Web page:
Thursday, August 24, 2017

Catching Up With Caitlin Cass, Part 3

Closing out my look at Caitlin Cass's Postal Constituent comics...

R.R. Whitehead (Volume 7, #2). Following a month spent at the Byrdcliffe Guild in Woodstock, NY, Cass wrote this very cheeky account of its co-founder, R.R. Whitehead. A dreamer from a young age, he had enormous family wealth that allowed him to act on his dreams. Cass portrayed him as both pliable and impressionable in terms of ideas but also rigid and dictatorial with regard to how he put his ideals of a utopian artists's colony into practice. On the one hand, women had freedoms that were totally unheard of in the colony, including openly accepted lesbian relationships. On the other hand, he drove off members of the colony by refusing to compromise on how things were run on a day-to-day basis. He was also obsessed with rejecting anything resembling modern manufacturing or making money, which stopped printmaking and similar arts at Byrdcliffe. Whitehead was certainly not immune from criticism, as the artists (including his wife!) used to draw him as a figure with an enormously long neck (his head in the clouds) in everything they did, which is a very funny running joke. Cass always shares some sympathy for dreamer-types like Whitehead, admiring their iconoclastic character as much as their failed ambitions.

Cassie Chadwick: Queen Of Cleveland (Volume 7, #3). Cass loves dreamers but also loves schemers and grifters who have style. This funny comic about a woman who went through multiple husbands, multiple identities and a couple of stints in prison in the early 20th century also speaks to something else: women trying to find ways to escape their inevitable fate as either near-slave laborers or else entirely dependent on their husbands. Chadwick cleverly took advantage of people's willingness to trade in on the reputations of the rich, as the rumor she herself started that she was the illegitimate daughter of tycoon Andrew Carnegie allowed her to walk into banks and just receive piles of money. She spent the money as fast as she got it, both for her own personal delight and also to keep up appearances as someone who is ridiculously rich. The single-tone light pink Cass used her was a perfect way of introducing a lot of negative space into the piece, allowing her to focus on character.

Mill Girls (Volume 7, #4). This is a full-color fantasy piece where Cass once again focuses in on the oppressed more than the ideas of an oppressor. It's a short comic that imagines the hard-working and exploited mill worker women going on strike against the men exploiting them, cutting open the men's cotton-cocoons and finding money sewn inside. It's a remarkable image, as justice is achieved until it isn't, and the monstrous industrialists grow huge and literally crush them. It's a story that played out often during the 19th and 20th centuries, as labor sought to assert their rights against an owner's relentless exploitation. It's just a story that's now out of fashion and no longer celebrated. That's thanks in parts to later corruption and incompetence on the part of many unions, but it's also due to corporations trying to scale back those gains over time. Cass painted this comic, and that quality lent it some of its magical realist qualities as things went in a strange direction very quickly, but it made sense in the formal continuity of the story.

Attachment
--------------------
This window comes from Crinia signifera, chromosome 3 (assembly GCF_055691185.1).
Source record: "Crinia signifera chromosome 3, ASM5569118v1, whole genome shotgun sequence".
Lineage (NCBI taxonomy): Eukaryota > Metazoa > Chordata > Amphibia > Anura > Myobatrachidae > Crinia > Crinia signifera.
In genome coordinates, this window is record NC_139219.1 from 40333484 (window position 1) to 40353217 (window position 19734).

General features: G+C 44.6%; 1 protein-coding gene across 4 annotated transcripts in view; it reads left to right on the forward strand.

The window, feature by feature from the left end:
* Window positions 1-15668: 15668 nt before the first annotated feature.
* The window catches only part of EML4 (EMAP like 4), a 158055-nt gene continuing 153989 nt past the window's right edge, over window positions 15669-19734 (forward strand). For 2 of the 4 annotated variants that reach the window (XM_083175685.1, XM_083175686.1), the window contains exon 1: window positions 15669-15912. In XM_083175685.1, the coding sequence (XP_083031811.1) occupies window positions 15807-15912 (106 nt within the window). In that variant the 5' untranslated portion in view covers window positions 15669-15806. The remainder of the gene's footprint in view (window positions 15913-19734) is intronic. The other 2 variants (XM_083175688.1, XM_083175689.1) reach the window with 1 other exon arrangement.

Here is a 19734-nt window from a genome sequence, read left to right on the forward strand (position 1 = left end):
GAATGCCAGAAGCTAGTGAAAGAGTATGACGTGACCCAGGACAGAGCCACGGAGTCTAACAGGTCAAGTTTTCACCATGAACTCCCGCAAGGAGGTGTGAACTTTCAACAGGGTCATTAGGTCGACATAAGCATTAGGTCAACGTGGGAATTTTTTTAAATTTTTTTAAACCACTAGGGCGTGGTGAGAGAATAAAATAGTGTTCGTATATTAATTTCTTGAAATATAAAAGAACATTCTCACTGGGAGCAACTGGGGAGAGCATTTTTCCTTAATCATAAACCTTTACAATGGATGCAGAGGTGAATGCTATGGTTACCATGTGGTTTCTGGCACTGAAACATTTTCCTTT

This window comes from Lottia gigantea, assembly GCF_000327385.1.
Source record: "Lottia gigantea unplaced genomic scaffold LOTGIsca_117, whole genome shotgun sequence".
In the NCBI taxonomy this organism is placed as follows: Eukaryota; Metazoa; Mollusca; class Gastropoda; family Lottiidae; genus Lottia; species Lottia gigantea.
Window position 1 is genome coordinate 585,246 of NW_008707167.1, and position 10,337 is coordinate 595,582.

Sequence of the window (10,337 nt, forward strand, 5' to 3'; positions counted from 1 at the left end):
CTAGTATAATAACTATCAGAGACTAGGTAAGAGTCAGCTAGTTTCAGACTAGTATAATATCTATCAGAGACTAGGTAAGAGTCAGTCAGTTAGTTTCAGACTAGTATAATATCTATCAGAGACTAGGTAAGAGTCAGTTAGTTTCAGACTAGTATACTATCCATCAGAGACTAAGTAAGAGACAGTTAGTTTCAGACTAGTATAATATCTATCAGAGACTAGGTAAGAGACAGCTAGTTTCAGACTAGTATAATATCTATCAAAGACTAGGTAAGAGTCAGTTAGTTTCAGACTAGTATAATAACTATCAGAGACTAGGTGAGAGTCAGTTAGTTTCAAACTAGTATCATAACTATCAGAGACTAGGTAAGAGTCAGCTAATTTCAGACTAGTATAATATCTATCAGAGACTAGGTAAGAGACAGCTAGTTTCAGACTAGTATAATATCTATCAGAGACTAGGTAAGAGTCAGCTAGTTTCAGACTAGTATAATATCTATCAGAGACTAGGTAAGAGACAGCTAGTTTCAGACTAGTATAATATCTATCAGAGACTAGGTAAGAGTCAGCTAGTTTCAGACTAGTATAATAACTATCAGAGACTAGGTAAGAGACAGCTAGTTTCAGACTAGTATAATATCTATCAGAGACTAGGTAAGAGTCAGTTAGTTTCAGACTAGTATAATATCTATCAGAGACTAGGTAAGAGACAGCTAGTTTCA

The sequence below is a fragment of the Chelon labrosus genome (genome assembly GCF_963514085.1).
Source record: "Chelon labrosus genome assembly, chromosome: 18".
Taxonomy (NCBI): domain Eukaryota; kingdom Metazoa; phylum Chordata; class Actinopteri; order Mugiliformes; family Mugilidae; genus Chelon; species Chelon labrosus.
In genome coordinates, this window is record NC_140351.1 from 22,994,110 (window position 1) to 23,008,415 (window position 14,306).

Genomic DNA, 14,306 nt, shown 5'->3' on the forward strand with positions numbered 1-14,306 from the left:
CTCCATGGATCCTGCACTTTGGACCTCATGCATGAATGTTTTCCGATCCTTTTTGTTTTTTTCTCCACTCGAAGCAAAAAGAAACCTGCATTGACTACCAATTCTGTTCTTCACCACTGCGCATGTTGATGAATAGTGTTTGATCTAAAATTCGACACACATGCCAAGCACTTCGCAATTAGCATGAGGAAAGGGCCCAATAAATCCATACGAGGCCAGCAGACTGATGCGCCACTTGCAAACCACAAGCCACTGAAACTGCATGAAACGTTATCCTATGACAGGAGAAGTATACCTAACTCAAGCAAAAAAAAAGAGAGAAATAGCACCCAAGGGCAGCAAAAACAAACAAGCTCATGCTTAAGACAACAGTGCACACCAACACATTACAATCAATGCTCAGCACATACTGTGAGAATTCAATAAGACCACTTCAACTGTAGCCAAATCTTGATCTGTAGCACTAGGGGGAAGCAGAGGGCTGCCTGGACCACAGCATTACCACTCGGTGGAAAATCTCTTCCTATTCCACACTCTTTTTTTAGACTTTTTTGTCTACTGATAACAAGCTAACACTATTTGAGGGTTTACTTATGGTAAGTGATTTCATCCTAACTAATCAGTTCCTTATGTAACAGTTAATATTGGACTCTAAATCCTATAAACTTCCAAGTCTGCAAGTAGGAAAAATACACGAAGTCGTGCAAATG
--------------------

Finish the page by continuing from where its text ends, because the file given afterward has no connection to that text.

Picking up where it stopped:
Ivy Lee: Founder of Public Relations (Volume 7, #5). This is another short comic from Cass that's a short biography of a man with a questionable legacy: the founder of public relations. He was there who helped changed John D. Rockefeller from a man whose actions killed miners and their families into a folksy, "man of the people" type in the public eye. The concept of image being more important than substance is obviously frighteningly relevant today, and the person who controls their own image controls information and often public opinion. The cardstock and folding accordion formal qualities of the comic give it a little value added for this story of moral relativism.

Rock Thoughts, Volume Two (Volume 7, #6). Cass takes a different approach in this volume of the thinking rock. It's full color, one panel per page, with the story taking up the whole issue. It's a meditation on existence itself. The rock wonders ahead to when all life on earth will end and it will just be rocks again. Taking this kind of long view, where the rock considers time from a geological point of view and looks at life as a kind of short, fascinating but ultimately unsatisfying blip is another way of looking at consciousness, humanity and the urge to be remembered as ultimately futile and pointless thing that we do. It's pointless, yet the rock (and Cass) can't help but have a fondness for existence and consciousness, and the rock doth protest too much.

Burning Rivers (Volume 8, #1). Most everyone has heard about Cleveland's Cuyahoga River catching on fire in the late 60s as a symbol of both the dawn of the environmental movement and the decline of Cleveland. In this comic, Cass colorfully and dutifully records the many other times that not only Cleveland's main river caught on fire, but also those of Chicago, Buffalo, and Detroit. They were all industrial cities who dumped waste, oil and alcohol into the nearby river without thinking twice, so it wasn't surprising that they caught on fire multiple times. The comic is as much about the movement as it is the fires, as people figured out how to clean the rivers and even bring back fish. Cass suggests that technology is neither good nor evil on its own, but rather that what's important is understanding it in a purely ethical sense: how does using this technology affect others, with "others" including the entire ecosystem?

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